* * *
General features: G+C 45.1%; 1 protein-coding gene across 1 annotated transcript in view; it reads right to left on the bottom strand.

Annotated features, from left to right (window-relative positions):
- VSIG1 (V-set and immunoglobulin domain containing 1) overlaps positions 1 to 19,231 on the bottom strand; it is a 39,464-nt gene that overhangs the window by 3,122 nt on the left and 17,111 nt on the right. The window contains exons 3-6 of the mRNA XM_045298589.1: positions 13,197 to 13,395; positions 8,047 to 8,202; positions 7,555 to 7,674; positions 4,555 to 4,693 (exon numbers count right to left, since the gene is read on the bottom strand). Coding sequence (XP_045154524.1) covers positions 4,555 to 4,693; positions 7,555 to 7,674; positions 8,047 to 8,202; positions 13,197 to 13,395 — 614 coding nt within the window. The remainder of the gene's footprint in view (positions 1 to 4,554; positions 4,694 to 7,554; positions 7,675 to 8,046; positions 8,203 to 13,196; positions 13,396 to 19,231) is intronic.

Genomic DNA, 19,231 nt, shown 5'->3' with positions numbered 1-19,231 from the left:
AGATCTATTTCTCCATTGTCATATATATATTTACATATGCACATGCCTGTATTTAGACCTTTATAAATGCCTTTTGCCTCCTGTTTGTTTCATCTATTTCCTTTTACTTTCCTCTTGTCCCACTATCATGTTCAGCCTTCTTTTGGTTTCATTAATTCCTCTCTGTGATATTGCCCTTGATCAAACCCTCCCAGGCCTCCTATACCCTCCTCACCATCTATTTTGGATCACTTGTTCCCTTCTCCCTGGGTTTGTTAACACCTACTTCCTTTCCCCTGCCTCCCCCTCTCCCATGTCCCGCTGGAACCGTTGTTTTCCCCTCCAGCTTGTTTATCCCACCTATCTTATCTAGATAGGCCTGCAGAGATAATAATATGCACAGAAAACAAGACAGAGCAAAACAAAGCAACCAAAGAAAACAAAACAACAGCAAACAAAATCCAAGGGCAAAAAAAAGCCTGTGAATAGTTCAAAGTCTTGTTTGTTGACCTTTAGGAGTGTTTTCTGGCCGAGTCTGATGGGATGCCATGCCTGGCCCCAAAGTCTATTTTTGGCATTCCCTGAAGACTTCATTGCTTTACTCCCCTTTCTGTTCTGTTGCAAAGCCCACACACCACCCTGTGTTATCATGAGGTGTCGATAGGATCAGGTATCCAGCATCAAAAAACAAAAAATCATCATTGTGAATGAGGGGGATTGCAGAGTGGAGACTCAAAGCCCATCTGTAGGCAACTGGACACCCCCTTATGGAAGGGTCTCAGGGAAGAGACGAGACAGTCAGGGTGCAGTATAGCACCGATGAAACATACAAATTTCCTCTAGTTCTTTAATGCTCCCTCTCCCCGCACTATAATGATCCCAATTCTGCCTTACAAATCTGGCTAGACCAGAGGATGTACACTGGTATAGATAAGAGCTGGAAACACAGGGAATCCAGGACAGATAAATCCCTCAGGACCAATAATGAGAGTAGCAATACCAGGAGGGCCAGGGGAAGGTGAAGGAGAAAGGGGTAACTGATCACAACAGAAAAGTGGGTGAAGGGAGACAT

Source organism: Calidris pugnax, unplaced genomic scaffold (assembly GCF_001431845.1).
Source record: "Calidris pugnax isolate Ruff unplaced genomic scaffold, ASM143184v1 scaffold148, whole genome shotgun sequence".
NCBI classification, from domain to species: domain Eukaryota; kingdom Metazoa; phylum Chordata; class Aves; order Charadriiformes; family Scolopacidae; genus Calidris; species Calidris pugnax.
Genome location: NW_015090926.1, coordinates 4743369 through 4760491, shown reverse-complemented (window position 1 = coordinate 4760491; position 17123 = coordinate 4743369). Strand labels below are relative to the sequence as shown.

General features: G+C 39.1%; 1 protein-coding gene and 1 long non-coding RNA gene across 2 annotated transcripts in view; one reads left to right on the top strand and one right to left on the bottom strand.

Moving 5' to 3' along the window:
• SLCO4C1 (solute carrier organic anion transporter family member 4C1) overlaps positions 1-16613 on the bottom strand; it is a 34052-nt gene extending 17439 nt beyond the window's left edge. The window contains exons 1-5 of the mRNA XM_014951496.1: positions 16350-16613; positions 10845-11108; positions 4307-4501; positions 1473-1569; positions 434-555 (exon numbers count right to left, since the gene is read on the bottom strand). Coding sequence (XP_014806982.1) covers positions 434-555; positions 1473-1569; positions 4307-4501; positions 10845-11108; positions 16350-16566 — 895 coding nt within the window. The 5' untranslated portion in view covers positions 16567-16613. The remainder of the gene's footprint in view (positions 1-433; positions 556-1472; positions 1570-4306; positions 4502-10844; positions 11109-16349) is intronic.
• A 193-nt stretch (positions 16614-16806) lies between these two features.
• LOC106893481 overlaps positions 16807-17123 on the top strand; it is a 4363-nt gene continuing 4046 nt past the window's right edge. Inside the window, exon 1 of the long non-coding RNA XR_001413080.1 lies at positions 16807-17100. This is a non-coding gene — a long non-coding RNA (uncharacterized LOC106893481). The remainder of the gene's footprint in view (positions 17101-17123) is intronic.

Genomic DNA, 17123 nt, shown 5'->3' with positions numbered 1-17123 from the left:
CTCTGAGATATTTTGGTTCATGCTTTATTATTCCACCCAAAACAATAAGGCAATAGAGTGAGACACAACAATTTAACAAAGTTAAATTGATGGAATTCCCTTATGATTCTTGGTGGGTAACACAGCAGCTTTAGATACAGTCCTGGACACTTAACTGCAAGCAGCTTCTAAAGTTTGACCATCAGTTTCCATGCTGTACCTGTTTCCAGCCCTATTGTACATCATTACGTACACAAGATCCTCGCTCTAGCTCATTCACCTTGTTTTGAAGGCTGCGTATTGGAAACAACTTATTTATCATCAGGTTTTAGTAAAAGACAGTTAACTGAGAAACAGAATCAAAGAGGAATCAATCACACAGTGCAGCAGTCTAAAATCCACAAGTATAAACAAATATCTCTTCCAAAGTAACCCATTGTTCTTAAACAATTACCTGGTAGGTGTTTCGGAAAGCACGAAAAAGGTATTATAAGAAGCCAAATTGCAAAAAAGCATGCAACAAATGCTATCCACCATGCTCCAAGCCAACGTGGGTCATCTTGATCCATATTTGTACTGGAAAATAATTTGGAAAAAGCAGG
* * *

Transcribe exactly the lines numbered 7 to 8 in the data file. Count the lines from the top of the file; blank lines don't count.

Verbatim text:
Source record: "Calidris pugnax isolate Ruff unplaced genomic scaffold, ASM143184v1 scaffold148, whole genome shotgun sequence".
NCBI classification, from domain to species: domain Eukaryota; kingdom Metazoa; phylum Chordata; class Aves; order Charadriiformes; family Scolopacidae; genus Calidris; species Calidris pugnax.